Multi-Threaded Data Availability On Eth 1

We present a scheme for enabling Ethereum 1.x to process data availability in parallel, potentially allowing the chain to indirectly process and secure many more transactions per second with minimal changes and without adverse effects on state growth. This is accomplished by deferring execution to secondary layers, so that Ethereum is mostly responsible for ordering and authenticating data, and processing fraud or validity proofs.

Background

Prerequisite Reading

Suggested Watching

Using Ethereum as a Data Availability Layer

Before discussing Ethereum as a data availability layer, we must first understand how side chains work (or rather, don’t work). A side chain is a blockchain that validates another blockchain—in plain English, a side chain “understands” the existence of a canonical parent chain. The converse is not true: the parent chain does not know that a canonical side chain exists. As such, one-way bridges of funds are trivially feasible (parent -> side) but not two-way bridges (parent <-> side). An example of a side chain is the Eth 2 beacon chain, with its parent chain being the Eth 1 chain.

In order to bridge funds back to the parent chain, the naive solution is to simply commit to each side chain block header on the Ethereum chain (essentially running a side chain light client within the EVM)—known as a relay—and allow withdrawal of funds with an inclusion proof against the side chain’s transactions or state. If all the side chain’s block data is available, then a fraud proof can be issued on-chain to block fraudulent withdrawals.

But what if the side chain’s block data is withheld? Then a fraudulent withdrawal can be done, since a fraud proof can’t be produced without the data! Using validity proofs does not solve this problem, as inclusion proofs for withdrawals are against the transactions or state of the side chain, which are withheld in this scenario.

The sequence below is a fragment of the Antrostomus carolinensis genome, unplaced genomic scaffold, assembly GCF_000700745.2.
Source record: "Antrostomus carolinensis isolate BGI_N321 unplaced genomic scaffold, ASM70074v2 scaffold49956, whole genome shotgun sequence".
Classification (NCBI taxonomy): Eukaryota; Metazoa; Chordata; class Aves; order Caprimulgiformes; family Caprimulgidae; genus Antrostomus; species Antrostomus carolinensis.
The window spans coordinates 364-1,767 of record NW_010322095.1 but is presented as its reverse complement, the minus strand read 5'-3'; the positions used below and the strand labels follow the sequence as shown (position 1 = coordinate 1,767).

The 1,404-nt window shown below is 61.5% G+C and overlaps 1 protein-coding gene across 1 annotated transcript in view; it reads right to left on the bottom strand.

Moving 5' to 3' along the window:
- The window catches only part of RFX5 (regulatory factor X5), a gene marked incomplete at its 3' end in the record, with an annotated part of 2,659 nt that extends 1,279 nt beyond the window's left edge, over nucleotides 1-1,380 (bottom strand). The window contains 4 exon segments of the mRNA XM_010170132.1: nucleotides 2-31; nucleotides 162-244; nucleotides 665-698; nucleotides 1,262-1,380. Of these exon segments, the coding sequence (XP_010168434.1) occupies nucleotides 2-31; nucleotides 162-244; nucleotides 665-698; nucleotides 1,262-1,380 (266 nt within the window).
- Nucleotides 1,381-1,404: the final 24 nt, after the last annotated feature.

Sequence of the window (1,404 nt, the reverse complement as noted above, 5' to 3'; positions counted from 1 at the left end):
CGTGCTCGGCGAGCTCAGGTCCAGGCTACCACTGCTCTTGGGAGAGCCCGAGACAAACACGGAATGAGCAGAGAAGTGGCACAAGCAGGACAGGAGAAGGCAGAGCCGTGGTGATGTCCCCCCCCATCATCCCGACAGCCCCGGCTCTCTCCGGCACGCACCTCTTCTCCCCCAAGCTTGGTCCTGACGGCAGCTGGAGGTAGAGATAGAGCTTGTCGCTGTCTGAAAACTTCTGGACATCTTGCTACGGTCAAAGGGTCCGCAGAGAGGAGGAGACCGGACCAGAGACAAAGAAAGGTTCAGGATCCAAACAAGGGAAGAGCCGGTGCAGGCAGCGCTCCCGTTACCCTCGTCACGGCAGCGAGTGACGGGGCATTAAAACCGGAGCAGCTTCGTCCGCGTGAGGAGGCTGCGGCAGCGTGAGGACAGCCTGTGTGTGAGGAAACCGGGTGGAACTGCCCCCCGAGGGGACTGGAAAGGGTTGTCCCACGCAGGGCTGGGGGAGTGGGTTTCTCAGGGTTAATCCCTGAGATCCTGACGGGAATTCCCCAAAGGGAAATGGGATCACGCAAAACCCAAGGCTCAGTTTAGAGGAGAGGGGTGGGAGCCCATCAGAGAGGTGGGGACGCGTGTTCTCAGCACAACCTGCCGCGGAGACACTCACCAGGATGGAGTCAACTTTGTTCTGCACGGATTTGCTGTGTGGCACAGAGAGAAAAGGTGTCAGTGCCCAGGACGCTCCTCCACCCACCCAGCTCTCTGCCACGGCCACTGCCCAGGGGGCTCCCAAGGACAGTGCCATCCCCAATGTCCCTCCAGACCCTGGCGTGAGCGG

While data availability proofs with random sampling can be done, those are subjective and can’t be run on-chain (well, at least not easily). Herein lies the paradigm shift around what a base blockchain needs to provide: the Ethereum chain can be used for provable data availability. In this paradigm, the Ethereum chain only needs to check that a blob of data authenticates to a given Merkle root, and process fraud/validity proofs. So long as this happens, layer-2 systems can be responsible for executing the data. Essentially, this separates consensus on data from consensus on execution, and allows Ethereum to only perform minimal execution.

Tradeoffs

This scheme is of course not without any tradeoffs, but the tradeoffs have been almost universally approved of:

Cons Pros
Increased disk storage Greatly reduced random accesses to large, mutable, shard data structure (state)
Increase network bandwidth Incentive to not use state excessively, removing the need for complex state rent
Different side chain features (eWASM, Move, UTXO, privacy, etc.)

A small price to pay for salvation.

Multi-Threaded Data Availability

We note a cute property of the above scheme: computing the Merkle root of the data blobs (either through full Merkleization, sparse Merklelization, or going up a Merkle branch), is a pure reducing function. As such, there is no reason for reducing data blobs to be executed in sequence, or even be executed within the EVM at all!

By simply multi-threading this process, we can allow Ethereum to process its data availability in parallel, with the majority of execution deferred to layer-2. The sequential work that must be done by Ethereum then reduces to basically comparing the computed root with the given root, and if true saving the side chain’s block header in state for later use until explicitly discarded, and processing fraud proofs or validity proofs.

Proposed Implementation

We propose the following high-level implementation: a new flag for transaction data that indicates a data blob somewhere else in the payload, and the pure reducing function that will be applied to it. This can be EVM code, eWASM code, or one from a set of pre-defined hard-coded reducing functions.

Clients can then go through transactions in a block (or even in their mempool!) and compute the reduction, inlining the result into the appropriate transaction’s calldata.

Conclusion

We present a scheme that enables multi-threaded data availability for Ethereum 1, borrowing inspiration from execution environments in phase 2 of Ethereum 2.

Edit: a potential issue with this scheme is that gas must be paid for the reducing function, which may make it non-pure if implemented naively. This shouldn’t be a problem, as this whole scheme can be thought of as a form of speculative execution.

2 Likes